EgyptAir crash: exploding phone ruled 'improbable' cause

A sudden temperature change in the battery of a smartphone is unlikely to have caused the Airbus crash that killed 66 people in 2016

An EgyptAir plane is parked next to other planes on the runway of the Cairo International Airport, pictured through the window of an Etihad Airways plane in Egypt December 16, 2017. Picture taken December 16, 2017. REUTERS/Amr Abdallah Dalsh
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It is improbable that an exploding smartphone or tablet caused the crash of an Airbus jet operated by EgyptAir three years ago, according to an expert report commissioned by French authorities and seen by AFP on Sunday.

The plane, flying from Paris Charles de Gaulle airport to Cairo, crashed over the Mediterranean between Crete and the northern coast of Egypt on May 19, 2016 killing all 66 people on board.

The aftermath of the crash has been marked by tension, with the Egyptian authorities pointing to a terror attack as the likely cause but their French counterparts insisting on technical issues.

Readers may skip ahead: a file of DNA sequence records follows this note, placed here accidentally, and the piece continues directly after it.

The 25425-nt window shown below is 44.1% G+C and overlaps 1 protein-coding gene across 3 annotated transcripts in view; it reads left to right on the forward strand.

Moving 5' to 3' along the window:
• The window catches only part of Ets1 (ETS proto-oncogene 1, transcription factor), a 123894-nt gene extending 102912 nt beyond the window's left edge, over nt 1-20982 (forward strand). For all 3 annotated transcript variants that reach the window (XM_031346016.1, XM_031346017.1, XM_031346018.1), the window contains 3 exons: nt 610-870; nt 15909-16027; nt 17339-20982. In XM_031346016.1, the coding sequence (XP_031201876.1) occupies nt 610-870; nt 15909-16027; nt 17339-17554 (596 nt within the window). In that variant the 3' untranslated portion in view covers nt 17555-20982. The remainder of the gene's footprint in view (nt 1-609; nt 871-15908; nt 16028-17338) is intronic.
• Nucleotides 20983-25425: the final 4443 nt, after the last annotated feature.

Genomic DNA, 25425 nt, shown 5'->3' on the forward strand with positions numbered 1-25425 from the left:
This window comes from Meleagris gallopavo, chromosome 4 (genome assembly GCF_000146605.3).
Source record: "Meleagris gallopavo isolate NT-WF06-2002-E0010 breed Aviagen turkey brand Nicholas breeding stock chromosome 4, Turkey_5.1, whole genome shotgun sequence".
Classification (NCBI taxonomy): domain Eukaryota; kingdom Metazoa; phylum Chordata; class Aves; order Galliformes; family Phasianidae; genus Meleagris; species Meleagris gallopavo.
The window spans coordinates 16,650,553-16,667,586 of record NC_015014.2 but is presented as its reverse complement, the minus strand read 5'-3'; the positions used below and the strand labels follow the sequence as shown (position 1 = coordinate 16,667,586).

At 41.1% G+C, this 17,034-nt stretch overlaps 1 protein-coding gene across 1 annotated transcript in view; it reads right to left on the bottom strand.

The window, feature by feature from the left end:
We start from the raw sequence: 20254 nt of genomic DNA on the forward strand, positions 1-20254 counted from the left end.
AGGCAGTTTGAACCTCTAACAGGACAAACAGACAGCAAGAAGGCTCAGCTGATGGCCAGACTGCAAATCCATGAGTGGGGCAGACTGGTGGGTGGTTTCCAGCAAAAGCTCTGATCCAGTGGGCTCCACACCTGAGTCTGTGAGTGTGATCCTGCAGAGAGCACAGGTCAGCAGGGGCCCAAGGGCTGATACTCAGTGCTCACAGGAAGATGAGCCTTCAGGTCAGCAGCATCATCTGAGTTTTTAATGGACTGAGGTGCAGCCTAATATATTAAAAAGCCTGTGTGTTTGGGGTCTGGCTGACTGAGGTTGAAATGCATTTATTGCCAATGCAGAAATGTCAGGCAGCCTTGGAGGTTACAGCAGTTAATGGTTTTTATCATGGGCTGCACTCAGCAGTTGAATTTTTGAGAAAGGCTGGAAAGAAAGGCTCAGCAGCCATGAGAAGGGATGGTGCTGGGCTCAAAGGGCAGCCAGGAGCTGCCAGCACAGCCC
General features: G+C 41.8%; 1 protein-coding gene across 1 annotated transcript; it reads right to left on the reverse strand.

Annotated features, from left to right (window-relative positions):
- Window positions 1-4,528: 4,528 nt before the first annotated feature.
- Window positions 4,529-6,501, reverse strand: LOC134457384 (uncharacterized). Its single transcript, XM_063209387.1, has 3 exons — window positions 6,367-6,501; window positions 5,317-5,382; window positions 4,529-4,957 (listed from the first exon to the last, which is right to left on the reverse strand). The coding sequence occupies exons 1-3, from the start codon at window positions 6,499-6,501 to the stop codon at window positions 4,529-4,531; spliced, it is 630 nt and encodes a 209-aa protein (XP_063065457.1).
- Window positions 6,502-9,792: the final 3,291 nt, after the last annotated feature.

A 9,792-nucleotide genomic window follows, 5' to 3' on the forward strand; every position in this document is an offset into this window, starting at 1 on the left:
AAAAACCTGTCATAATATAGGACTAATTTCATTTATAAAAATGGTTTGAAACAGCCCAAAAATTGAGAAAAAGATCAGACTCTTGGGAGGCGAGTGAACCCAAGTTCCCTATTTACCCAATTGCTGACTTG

Paris investigating magistrates ordered separate expert reports on two subjects, the first looking at the maintenance of the plane and the second specifically at the phone issue.

There had been speculation that a thermal runaway — a drastic change in temperature — in batteries in an iPhone or iPad in the cockpit could have been the cause of a fire that brought down the plane.

But in the expert report, first reported by the Le Parisien daily and now seen by AFP, three experts said that this was improbable.

"If a spontaneous thermal runaway in a device with a lithium-ion battery can never be completely excluded, the analysis shows that for these devices such an event must be considered extremely improbable," said the report.

It said that this conclusion was only valid if there had been no "external mechanical aggression" on the devices.

The report said there should have been no security impact even if the devices had been charging in the cockpit.

The report on the security of the plane, which was made known in April, said the aircraft should never have taken off because of a series of technical issues on previous flights.

All passengers and crew on board, including 40 Egyptians and 15 French citizens, lost their lives in the crash of the A320.

In December 2016, Egyptian officials said traces of explosives had been found on the remains of some victims, but French authorities were sceptical, as no organisation had claimed responsibility for any attack.